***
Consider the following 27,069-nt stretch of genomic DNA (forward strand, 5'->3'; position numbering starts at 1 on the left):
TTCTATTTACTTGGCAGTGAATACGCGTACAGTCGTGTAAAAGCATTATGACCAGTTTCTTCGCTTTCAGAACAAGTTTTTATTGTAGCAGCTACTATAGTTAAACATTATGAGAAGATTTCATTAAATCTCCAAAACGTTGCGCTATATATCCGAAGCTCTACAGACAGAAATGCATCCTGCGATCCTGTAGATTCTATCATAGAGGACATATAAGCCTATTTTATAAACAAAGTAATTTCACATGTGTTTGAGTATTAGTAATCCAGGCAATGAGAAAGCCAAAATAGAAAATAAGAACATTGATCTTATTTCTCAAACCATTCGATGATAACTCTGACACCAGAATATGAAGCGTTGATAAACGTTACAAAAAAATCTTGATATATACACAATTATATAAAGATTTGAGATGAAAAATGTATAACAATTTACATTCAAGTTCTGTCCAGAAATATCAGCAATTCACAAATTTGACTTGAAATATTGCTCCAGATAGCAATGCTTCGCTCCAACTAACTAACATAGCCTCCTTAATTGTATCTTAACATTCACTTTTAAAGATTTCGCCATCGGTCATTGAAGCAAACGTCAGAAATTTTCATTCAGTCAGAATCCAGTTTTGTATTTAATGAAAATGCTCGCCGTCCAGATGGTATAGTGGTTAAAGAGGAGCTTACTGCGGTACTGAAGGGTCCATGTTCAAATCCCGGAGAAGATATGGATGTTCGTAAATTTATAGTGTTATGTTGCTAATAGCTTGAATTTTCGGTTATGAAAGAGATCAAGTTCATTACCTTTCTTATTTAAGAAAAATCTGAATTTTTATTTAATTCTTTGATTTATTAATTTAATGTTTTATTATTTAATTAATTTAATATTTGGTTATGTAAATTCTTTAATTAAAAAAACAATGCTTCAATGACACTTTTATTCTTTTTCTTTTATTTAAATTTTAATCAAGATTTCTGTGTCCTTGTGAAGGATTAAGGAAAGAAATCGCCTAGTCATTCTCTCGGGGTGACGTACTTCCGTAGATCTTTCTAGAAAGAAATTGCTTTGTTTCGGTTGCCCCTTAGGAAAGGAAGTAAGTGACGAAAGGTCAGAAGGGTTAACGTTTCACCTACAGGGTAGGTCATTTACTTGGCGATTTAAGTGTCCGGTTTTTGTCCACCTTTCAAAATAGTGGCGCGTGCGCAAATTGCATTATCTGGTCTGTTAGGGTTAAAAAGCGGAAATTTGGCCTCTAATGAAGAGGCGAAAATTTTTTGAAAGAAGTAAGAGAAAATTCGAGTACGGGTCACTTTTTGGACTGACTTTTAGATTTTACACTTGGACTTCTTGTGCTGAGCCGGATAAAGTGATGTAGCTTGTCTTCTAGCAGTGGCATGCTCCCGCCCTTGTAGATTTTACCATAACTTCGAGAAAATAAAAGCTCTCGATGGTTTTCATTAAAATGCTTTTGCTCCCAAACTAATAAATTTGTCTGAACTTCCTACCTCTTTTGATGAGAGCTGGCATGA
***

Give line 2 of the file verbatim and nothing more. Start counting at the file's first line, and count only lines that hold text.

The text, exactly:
TTCTATTTACTTGGCAGTGAATACGCGTACAGTCGTGTAAAAGCATTATGACCAGTTTCTTCGCTTTCAGAACAAGTTTTTATTGTAGCAGCTACTATAGTTAAACATTATGAGAAGATTTCATTAAATCTCCAAAACGTTGCGCTATATATCCGAAGCTCTACAGACAGAAATGCATCCTGCGATCCTGTAGATTCTATCATAGAGGACATATAAGCCTATTTTATAAACAAAGTAATTTCACATGTGTTTGAGTATTAGTAATCCAGGCAATGAGAAAGCCAAAATAGAAAATAAGAACATTGATCTTATTTCTCAAACCATTCGATGATAACTCTGACACCAGAATATGAAGCGTTGATAAACGTTACAAAAAAATCTTGATATATACACAATTATATAAAGATTTGAGATGAAAAATGTATAACAATTTACATTCAAGTTCTGTCCAGAAATATCAGCAATTCACAAATTTGACTTGAAATATTGCTCCAGATAGCAATGCTTCGCTCCAACTAACTAACATAGCCTCCTTAATTGTATCTTAACATTCACTTTTAAAGATTTCGCCATCGGTCATTGAAGCAAACGTCAGAAATTTTCATTCAGTCAGAATCCAGTTTTGTATTTAATGAAAATGCTCGCCGTCCAGATGGTATAGTGGTTAAAGAGGAGCTTACTGCGGTACTGAAGGGTCCATGTTCAAATCCCGGAGAAGATATGGATGTTCGTAAATTTATAGTGTTATGTTGCTAATAGCTTGAATTTTCGGTTATGAAAGAGATCAAGTTCATTACCTTTCTTATTTAAGAAAAATCTGAATTTTTATTTAATTCTTTGATTTATTAATTTAATGTTTTATTATTTAATTAATTTAATATTTGGTTATGTAAATTCTTTAATTAAAAAAACAATGCTTCAATGACACTTTTATTCTTTTTCTTTTATTTAAATTTTAATCAAGATTTCTGTGTCCTTGTGAAGGATTAAGGAAAGAAATCGCCTAGTCATTCTCTCGGGGTGACGTACTTCCGTAGATCTTTCTAGAAAGAAATTGCTTTGTTTCGGTTGCCCCTTAGGAAAGGAAGTAAGTGACGAAAGGTCAGAAGGGTTAACGTTTCACCTACAGGGTAGGTCATTTACTTGGCGATTTAAGTGTCCGGTTTTTGTCCACCTTTCAAAATAGTGGCGCGTGCGCAAATTGCATTATCTGGTCTGTTAGGGTTAAAAAGCGGAAATTTGGCCTCTAATGAAGAGGCGAAAATTTTTTGAAAGAAGTAAGAGAAAATTCGAGTACGGGTCACTTTTTGGACTGACTTTTAGATTTTACACTTGGACTTCTTGTGCTGAGCCGGATAAAGTGATGTAGCTTGTCTTCTAGCAGTGGCATGCTCCCGCCCTTGTAGATTTTACCATAACTTCGAGAAAATAAAAGCTCTCGATGGTTTTCATTAAAATGCTTTTGCTCCCAAACTAATAAATTTGTCTGAACTTCCTACCTCTTTTGATGAGAGCTGGCATGA